Still from Dementia (Daughter of Horror) (1955)

BACKGROUND:

  • The film contains no dialogue, although it’s not technically a silent film as some sound effects can be heard.
  • Director John Parker has only Dementia and one short film (a dry run for this feature) in his filmography. We know little about him except that his parents were in the film distribution business.
  • Star Adrienne Barrett was Parker’s secretary, and the film was inspired by a nightmare she related to Parker.
  • Co-star and associate producer Bruno VeSota is perhaps better known for his work as a character actor in numerous pictures, including a memorable turn as a cuckolded husband in Attack of the Giant Leeches. VeSota later claimed to have co-written and co-directed the film (no director is listed in the credits).
  • Cinematographer William C. Thompson also lensed Maniac (1934) and Glen or Glenda? (1953), making him the rare craftsman to serve on three separate Certified Weird movies (all for different directors).
  • Dwarf (Freaks) plays the uncredited “newsboy.”
  • The score was written by one-time bad boy composer George Antheil, whose career had plummeted into film and TV scoring after having once been the toast of Paris’ avant-garde with “Ballet Mechanique” (1924).
  • Dementia was submitted to the New York Censor’s board in 1953, and refused a certificate (they called it “inhuman, indecent, and the quintessence of gruesomeness”—which they didn’t mean as praise). It was approved in 1955 after cuts. (Reportedly they requested removal of shots of the severed hand). The film was banned in Britain until 1970 (!)
  • After failing to find success in its original dialogue-free form, Dementia was re-released in 1957 with narration (from future late night talk show sidekick Ed McMahon) and retitled Daughter of Horror.
  • Daughter of Horror is the movie teenagers are watching in the theater when the monster strikes in The Blob.

INDELIBLE IMAGE: Our protagonist (the “Gamin”) surrounded by faceless onlookers, who silently and motionlessly stare at her victim’s corpse. (Daughter of Horror‘s narrator unhelpfully informs us that these unearthly figurants are “the ghouls of insanity”).

THREE WEIRD THINGS: Precognitive headline; graveyard memories; throw on a dress

WHAT MAKES IT WEIRD: A skid row nightmare, Dementia dips into post-WWII repression and exposes the underbelly of the American night. It’s a boozy odyssey through a netherworld of newsboys, flower peddlers, pimps, murderers, and hot jazz, with our heroine pursued by cops and faceless demons. It’s noirish, expressionist, and nearly silent, except when Ed MacMahon interrupts the proceedings with pulpy purple prose. Perhaps it was not quite “the strangest motion picture ever offered for distribution,” as Variety famously claimed, but, warts and all, it’s like nothing else you’ve seen. It was too much naked id for its time, taking the spirit of Allen Ginsburg’s “Howl” and channeling it into a guilt-drenched B-movie dream.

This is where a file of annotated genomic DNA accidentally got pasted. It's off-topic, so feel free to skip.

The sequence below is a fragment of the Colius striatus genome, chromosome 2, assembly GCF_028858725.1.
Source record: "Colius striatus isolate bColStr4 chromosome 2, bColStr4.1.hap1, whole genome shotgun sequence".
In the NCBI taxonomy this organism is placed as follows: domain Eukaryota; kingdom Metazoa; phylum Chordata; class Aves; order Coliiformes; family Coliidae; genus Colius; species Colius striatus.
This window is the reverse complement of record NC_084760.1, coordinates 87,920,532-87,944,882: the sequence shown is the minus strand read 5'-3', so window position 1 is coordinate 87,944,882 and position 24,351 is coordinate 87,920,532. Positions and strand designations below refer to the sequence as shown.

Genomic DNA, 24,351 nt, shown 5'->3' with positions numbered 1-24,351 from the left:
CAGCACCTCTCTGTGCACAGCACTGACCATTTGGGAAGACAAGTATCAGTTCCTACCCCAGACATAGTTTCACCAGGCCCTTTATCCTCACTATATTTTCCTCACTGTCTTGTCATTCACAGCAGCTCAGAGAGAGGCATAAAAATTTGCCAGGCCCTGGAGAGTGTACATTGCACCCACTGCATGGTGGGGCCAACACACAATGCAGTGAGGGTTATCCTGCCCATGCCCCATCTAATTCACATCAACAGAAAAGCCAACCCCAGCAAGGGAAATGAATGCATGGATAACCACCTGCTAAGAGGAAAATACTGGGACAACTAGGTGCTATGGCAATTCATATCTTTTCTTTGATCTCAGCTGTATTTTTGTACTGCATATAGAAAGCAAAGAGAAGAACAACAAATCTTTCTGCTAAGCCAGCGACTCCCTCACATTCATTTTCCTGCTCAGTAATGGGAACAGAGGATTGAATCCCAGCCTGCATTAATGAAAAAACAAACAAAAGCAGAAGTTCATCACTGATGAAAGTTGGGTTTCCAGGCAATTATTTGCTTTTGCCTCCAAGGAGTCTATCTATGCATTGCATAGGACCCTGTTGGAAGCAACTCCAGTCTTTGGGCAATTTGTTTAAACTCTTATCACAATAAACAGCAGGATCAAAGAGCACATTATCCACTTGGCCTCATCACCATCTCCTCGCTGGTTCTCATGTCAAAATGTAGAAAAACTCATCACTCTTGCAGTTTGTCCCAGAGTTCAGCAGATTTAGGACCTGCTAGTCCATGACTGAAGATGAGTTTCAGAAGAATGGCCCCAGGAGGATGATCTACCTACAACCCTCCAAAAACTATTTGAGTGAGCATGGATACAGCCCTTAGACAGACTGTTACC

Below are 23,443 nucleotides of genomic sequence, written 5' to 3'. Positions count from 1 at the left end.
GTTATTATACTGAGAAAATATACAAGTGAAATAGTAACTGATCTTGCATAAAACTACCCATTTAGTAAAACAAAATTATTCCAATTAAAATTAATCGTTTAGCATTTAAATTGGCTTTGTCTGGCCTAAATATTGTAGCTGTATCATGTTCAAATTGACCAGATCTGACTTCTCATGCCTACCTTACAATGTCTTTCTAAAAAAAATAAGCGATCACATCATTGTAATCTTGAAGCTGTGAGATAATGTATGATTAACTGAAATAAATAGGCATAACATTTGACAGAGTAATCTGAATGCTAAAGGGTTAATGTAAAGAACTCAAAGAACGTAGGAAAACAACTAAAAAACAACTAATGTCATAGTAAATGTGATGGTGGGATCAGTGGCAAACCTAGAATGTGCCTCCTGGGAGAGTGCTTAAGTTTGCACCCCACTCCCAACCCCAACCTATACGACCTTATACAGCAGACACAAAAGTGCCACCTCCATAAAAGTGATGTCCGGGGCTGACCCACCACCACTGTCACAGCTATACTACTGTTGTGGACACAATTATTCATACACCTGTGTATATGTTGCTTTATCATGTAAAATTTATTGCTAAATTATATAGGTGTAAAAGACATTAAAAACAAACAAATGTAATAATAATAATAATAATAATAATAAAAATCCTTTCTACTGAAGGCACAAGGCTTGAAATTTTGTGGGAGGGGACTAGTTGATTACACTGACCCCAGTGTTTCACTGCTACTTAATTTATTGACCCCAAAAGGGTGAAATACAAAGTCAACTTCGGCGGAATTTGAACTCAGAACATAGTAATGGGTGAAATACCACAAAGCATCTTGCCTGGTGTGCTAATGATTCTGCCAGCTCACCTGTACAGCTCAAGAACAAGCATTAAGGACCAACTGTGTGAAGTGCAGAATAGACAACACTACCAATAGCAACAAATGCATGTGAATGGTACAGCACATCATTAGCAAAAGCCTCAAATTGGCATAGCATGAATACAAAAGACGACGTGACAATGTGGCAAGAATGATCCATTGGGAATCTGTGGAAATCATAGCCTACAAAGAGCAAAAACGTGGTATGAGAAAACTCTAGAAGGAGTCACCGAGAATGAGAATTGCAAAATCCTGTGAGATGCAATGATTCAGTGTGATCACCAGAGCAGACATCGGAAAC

Original trailer for Daughter of Horror

COMMENTS: The first thing the Gamin sees when she wakes from Continue reading 282. DEMENTIA [DAUGHTER OF HORROR] (1955)

271. THE HOURGLASS SANATORIUM (1973)

Sanatorium pod Klepsydra; AKA The Sandglass

“For in that sleep of death what dreams may come
When we have shuffled off this mortal coil,
Must give us pause. “–Hamlet, Act III, Sc. 1

Recommended

Weirdest!

DIRECTED BY:

FEATURING:

PLOT: As the film opens, Józef is on a train headed to a sanatorium where his dead father is being kept. When he arrives, the grounds are deserted and decrepit, but eventually he finds a doctor who leads him to his now-sleeping father’s room and explains the patient’s comatose-but-alive status: “the trick is that we moved back time… we reactivate past time with all its possibilities.” Józef then wanders through the sanatorium’s grounds, meeting his mother, a collector of automatons, a parade of men dressed in bird costumes, the Three Wise Men, and other strange characters.

Still from The Hourglass Sanatorium (1973)

BACKGROUND:

  • The film was primarily based on Polish Surrealist author Bruno Schultz’s short-story collection “Sanatorium Under the Sign of the Hourglass,” although it included ideas from some of the author’s other short stories. (A Schulz story was also the inspiration for the ‘ stop-animation nightmare “The Street of Crocodiles“).